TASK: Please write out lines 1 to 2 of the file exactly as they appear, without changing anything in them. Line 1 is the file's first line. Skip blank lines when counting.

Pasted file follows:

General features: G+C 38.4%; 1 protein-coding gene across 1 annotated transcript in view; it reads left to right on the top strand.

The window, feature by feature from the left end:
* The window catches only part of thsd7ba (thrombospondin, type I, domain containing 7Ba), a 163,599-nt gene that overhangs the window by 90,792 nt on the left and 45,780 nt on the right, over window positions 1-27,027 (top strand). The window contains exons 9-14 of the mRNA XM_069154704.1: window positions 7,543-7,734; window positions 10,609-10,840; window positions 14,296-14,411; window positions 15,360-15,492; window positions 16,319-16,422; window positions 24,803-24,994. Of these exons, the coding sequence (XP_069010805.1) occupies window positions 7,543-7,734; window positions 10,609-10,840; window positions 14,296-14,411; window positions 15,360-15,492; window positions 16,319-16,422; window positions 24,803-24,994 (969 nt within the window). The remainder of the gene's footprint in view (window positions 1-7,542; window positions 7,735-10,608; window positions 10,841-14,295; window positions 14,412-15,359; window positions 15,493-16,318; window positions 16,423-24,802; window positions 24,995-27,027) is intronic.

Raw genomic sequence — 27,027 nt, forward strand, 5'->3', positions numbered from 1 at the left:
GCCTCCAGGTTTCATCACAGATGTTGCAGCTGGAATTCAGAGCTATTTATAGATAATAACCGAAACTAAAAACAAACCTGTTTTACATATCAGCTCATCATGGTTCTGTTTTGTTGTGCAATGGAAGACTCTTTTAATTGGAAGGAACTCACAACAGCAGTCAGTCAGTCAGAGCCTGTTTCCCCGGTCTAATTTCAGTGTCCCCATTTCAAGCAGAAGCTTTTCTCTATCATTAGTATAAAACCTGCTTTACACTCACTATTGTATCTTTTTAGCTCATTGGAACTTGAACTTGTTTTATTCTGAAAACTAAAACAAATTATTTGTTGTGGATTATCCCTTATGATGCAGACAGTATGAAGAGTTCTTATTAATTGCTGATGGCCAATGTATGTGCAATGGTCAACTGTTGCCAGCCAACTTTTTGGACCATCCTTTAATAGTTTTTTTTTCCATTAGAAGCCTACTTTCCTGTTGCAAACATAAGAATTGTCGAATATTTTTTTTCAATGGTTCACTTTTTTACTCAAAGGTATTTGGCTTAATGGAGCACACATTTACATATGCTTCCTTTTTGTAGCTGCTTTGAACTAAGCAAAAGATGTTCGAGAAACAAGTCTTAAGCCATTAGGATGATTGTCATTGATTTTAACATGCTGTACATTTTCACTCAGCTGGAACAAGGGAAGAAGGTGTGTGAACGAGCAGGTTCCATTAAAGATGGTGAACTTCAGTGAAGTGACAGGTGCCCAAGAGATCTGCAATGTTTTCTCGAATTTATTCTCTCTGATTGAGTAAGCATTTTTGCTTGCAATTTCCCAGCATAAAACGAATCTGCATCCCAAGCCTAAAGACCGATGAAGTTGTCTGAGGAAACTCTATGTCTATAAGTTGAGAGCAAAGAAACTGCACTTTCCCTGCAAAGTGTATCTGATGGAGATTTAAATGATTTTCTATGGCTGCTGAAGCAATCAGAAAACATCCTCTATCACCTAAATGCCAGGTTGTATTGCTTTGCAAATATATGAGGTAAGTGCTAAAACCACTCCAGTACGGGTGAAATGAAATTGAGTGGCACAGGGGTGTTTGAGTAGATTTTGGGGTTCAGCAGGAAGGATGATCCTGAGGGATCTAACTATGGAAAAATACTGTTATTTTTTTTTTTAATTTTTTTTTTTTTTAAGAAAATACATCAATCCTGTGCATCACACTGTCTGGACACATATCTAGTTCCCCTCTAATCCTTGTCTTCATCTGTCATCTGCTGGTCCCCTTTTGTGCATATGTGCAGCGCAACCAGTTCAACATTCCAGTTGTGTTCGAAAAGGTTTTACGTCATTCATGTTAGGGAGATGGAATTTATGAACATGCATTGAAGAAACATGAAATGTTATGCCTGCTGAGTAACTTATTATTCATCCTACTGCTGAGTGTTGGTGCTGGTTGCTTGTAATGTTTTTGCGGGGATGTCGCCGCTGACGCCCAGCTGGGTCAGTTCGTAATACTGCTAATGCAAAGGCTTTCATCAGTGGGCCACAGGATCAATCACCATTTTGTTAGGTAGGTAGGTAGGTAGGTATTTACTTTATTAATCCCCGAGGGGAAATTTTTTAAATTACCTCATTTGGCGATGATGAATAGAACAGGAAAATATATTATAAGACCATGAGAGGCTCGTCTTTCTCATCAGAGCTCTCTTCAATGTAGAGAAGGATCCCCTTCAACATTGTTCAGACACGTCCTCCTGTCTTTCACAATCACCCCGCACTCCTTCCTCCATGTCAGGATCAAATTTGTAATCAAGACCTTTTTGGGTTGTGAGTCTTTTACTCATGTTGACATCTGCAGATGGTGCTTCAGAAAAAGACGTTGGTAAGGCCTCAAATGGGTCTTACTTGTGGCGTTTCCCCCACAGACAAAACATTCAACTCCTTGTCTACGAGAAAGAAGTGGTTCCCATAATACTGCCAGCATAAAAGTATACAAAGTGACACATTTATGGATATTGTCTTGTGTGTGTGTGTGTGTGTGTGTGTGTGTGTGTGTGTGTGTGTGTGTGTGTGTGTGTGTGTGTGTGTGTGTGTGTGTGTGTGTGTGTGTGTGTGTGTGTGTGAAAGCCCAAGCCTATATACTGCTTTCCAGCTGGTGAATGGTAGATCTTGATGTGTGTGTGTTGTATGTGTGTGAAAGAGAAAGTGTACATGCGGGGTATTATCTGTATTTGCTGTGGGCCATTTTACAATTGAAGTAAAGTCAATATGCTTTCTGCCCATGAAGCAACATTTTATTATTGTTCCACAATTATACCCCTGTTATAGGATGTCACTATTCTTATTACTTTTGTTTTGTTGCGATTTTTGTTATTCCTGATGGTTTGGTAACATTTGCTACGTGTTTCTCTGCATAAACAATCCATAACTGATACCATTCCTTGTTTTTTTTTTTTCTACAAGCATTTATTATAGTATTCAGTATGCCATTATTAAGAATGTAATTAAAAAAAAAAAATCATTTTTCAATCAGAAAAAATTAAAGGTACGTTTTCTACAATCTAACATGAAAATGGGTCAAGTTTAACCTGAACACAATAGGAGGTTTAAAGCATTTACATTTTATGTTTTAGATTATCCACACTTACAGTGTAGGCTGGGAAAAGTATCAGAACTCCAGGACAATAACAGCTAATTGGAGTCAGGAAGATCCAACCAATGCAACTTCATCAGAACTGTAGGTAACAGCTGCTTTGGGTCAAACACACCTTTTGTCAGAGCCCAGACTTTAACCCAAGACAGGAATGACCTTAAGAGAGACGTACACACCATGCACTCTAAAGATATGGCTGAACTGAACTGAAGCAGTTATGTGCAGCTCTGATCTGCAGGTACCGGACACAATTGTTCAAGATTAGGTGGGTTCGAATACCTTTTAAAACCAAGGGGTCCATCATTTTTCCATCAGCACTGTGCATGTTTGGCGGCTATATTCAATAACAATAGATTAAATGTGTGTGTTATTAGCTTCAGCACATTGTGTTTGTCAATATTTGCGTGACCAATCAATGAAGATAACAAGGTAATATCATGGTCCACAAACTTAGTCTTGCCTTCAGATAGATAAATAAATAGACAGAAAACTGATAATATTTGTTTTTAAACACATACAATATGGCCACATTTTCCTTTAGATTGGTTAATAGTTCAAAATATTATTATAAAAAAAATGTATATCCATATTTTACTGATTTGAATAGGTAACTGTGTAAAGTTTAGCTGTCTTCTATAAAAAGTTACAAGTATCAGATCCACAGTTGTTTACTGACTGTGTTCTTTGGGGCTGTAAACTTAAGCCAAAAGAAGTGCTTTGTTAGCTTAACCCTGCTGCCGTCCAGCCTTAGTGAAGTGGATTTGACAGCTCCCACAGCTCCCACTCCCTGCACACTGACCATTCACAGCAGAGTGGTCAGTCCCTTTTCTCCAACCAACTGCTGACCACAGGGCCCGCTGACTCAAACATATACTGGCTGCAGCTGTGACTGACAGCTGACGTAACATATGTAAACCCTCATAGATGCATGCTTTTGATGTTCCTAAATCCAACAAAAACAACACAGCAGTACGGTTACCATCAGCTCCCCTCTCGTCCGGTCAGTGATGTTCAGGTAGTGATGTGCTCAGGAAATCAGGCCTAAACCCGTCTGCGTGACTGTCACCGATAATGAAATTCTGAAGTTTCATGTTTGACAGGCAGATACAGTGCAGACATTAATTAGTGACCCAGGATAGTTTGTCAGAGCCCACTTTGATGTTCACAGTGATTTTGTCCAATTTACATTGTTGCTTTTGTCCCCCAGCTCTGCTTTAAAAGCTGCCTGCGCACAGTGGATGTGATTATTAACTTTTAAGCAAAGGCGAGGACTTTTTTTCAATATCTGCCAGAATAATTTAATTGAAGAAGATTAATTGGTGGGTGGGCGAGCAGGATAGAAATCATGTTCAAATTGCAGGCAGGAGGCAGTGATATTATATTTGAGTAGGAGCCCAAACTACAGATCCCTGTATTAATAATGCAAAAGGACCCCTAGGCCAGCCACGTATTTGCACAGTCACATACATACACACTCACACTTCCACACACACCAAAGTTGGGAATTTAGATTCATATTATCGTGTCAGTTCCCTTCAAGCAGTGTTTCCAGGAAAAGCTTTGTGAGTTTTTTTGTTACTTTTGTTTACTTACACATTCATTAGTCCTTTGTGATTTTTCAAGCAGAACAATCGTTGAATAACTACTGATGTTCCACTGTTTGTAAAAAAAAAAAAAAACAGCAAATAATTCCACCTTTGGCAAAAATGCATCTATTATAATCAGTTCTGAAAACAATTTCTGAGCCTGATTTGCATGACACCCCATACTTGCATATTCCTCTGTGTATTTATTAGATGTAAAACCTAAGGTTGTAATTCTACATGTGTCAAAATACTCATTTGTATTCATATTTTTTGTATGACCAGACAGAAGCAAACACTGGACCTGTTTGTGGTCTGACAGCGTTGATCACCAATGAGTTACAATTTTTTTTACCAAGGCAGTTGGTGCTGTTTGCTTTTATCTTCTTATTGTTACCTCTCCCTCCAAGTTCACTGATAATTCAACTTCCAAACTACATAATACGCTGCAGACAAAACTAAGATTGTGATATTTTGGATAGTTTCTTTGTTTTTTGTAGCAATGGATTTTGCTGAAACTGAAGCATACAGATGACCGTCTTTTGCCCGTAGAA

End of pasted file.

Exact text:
General features: G+C 38.4%; 1 protein-coding gene across 1 annotated transcript in view; it reads left to right on the top strand.

The window, feature by feature from the left end: